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Follow This Checklist During Encounters with Delaware Police


Though the specifics will vary, there are generally three types of encounters in which you may need to interact with law enforcement: 

  1. Police approach you in a public place;
  2. Officers seek you out in your home, your place of employment, or your private business; or,
  3. They pull you over in your car while driving.

You may not realize it when presented with such a situation, but you do have civil rights under the US Constitution and the Bill of Rights to the Delaware Constitution. Police are limited in what they can do during these encounters; however, they can overstep their bounds. If you do not understand your rights, an officer could take advantage of the circumstances to your detriment.

If you were arrested, there may be strategies to fight the charges and a Delaware criminal defense lawyer can help. Still, you might avoid problems by referring to this checklist on handling police encounters. 

Your Conduct and Attitude. Officers are often in high-pressure situations where they often act before thinking, so do not present yourself as a threat. Do not argue, use aggressive or demeaning language, or show disrespect, no matter where the encounter takes place. Be polite and never try to resist arrest. Not only could you be charged with the underlying crime that prompted police to approach you, but you might face additional charges. 

Physical Actions and Gestures: Before acting, think about how your conduct may be perceived. Reaching into your pocket upon seeing an officer could be viewed as retrieving a weapon, even if you were just getting your wallet. Avoid abrupt, sudden movements, and announce what you are doing if you believe your actions might be misconstrued.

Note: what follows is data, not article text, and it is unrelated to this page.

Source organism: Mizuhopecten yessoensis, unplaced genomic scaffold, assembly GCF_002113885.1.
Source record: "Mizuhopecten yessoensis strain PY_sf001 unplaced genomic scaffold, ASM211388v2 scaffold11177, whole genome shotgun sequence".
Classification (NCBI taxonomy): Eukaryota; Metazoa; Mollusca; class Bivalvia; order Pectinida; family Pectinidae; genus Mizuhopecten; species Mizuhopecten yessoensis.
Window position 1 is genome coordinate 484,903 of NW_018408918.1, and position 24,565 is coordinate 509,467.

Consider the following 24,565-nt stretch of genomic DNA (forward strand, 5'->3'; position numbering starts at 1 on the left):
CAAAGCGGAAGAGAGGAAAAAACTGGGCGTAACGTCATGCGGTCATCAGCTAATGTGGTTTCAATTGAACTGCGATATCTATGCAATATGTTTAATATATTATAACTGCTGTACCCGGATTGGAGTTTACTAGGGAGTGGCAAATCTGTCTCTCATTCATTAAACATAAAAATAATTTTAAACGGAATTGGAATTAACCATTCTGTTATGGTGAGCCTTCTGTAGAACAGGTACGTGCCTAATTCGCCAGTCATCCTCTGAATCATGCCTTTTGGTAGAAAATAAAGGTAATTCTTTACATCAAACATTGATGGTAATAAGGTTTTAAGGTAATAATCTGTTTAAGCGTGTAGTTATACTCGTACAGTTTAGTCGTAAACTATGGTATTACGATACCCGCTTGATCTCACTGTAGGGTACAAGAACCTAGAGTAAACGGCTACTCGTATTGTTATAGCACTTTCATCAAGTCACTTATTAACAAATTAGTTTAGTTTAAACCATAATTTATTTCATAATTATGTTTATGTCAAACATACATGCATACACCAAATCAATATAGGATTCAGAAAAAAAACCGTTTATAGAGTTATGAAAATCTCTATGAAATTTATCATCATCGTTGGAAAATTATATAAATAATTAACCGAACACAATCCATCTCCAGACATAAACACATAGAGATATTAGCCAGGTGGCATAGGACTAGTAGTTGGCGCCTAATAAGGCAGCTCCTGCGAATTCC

Limitations on Your Personal Freedoms: Within the first few moments, you should be able to determine whether you are free to go and end the encounter with police. Once the exchange affects your personal liberties and officers prevent you from leaving, they could be encroaching upon your civil rights. Ask police point-blank whether you may leave or are being detained. If you are not free to go, note that:

  • You have the right to remain silent;
  • You can refuse to answer any questions or provide additional information;
  • You do not have to consent to a search; and,
  • You are allowed to contact your attorney.

Gather Evidence: Based upon the situation, you may want to collect your own information during an encounter with police. Get names and badge numbers, and jot down the date, location, and time. Include your recollection about what transpired, as it may serve as a benefit when defending yourself against charges. 

Contact a Delaware Criminal Defense Lawyer Right Away 

Police often seize upon opportunities in their efforts to make an arrest, so it may be possible to gain an acquittal or have the charges dropped due to officer misconduct. For more information about your civil rights during encounters with law enforcement, please contact Wilmington criminal attorney Michael W. Modica right away. You can set up a consultation by calling our office at 302.600.1262 or visiting us online.



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